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Ride Along拍摄进度-10月

JB主演的FOX电视台将播映的芝加哥警匪片《Ride Along》目前已经拍摄到第6集(第1季共13集)。

图中Matt Lauria饰演的警察Caleb Evers和Jennifer Beals饰演的局长 Teresa Colvin正在Miller’s Pub餐厅的罪案现场调查,这家餐厅确实当地一家真实存在的。



If you passed by Miller’s Pub on South Wabash a few weeks ago and were startled that a major crime might have gone down, blame your needlessly quickened heartbeat on television guru Shawn Ryan.

The Rockford native’s upcoming cop drama, Fox’s “Ride-along,” was taping its sixth episode (of 13, pilot included) in and around the venerable Loop establishment. An ambulance and squad cars were parked outside. Yellow crime scene tape kept spectators at bay. Media folks clamored for interviews.

And, perhaps most tellingly, 21 boys in blue, hired as extras but looking no less official than they do on their everyday beats, were scattered about the set.

A stickler for realism, as he was in crafting his critically acclaimed FX series “The Shield” (also a cop drama, but based in Los Angeles), Ryan relies heavily on the personal and professional experiences of Chicago’s finest — not to mention their authenticity-boosting physical presence — to imbue his fictional storylines with a strong sense of credibility.

So as to gain an even greater understanding of the town, its people and its law enforcement culture, Ryan and his principal cast members were squired by Chicago police detectives to some dangerously crime-infested locales. But the 44-year-old Ryan, who even was allowed to observe a murder scene (post-murder), is willing to witness only so much in the name of research.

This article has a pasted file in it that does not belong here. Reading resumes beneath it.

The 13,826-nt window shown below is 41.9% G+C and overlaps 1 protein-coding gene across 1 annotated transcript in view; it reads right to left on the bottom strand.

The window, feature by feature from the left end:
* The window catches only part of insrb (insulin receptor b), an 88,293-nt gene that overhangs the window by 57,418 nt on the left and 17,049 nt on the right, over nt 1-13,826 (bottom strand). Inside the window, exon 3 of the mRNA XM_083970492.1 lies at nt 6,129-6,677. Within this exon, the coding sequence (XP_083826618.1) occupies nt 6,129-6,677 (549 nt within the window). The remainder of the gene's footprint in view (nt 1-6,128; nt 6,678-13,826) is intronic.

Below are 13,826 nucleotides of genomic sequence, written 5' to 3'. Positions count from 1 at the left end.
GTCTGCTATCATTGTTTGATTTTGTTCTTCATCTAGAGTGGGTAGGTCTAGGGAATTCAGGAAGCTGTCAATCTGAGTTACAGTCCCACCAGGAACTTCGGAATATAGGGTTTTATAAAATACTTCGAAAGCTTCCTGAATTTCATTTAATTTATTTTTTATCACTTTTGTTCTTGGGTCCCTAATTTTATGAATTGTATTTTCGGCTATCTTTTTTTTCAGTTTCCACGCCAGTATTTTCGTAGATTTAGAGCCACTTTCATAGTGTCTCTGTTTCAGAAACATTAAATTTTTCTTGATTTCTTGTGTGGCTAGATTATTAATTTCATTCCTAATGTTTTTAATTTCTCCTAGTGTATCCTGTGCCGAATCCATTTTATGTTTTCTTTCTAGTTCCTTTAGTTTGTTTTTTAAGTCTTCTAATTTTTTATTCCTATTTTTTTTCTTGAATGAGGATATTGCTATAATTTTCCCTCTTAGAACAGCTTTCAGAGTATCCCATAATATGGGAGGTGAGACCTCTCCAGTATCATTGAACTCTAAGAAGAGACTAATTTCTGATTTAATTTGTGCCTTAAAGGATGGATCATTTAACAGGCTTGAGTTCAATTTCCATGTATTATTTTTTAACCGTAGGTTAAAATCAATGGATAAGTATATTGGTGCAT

“I don’t have a huge desire to see tragedy,” he says by phone from L.A., where Ryan also executive produces the fledgling FX dramedy “Terriers.” “But I’m interested in seeing enough of it to be able to portray it so that we can have something that doesn’t feel like complete B.S.”

Inside Miller’s, whose walls are adorned with lighted oil paintings and framed glossies of famous folks (including a cheesily mustachioed Dennis Farina of Chicago-shot “Crime Story” fame), fake tragedy had struck. Actors playing bloodied bodies, gunned down by thugs in ski masks, were slumped over a half-eaten entree and sprawled on the floor. Small yellow evidence markers dotted the dining area.

The expansive two-level room, with its high ceiling and brass chandeliers and sunlight-illumined stained glass, buzzed with actors, extras and crew members in various states of work and rest. Expensive equipment — cameras, lights, an audio monitoring station — was everywhere. Director Michael Offer spearheaded take after take.

“Good work, everyone,” Offer, a decisive Australian with disheveled hair, proclaimed at one point. “Nice work. It’s going good.”

Production had begun at 6 a.m. and would continue, here and on the front steps of the nearby Chicago Cultural Center, for several more hours.

Fresh from an oft-repeated scene beneath ever-rumbling L trains, star Jason Clarke (“Public Enemies,” Showtime’s “Brotherhood”) sat in a small booth and recalled his late-night adventures on our mean streets. His character’s passable Chicago accent was dropped in favor of Clarke’s own Australian one. (A Northwestern University dialect coach helps facilitate his transition from Down Under to Daleyville.)

“I’ve seen more than any time I’ve ever played a policeman,” said Clarke, aka hard-driving maverick detective Jarek Wysocki. “It’s almost like extreme sports. It’s like going shark diving or jumping off a mountain or something. I’ve really gone in and had an opportunity to see stuff I think only a few of the dudes around here would get to see. And that’s been an extraordinary experience.”

During one especially intense outing, a gunshot victim died in close proximity to Clarke and his onscreen partner Matt Lauria (eager greenhorn detective Caleb Evers). “At a certain point,” Ryan says, “it was so crazy I think [the actors] had to be dropped off back at their hotel, because there was real [police] work that had to be done.”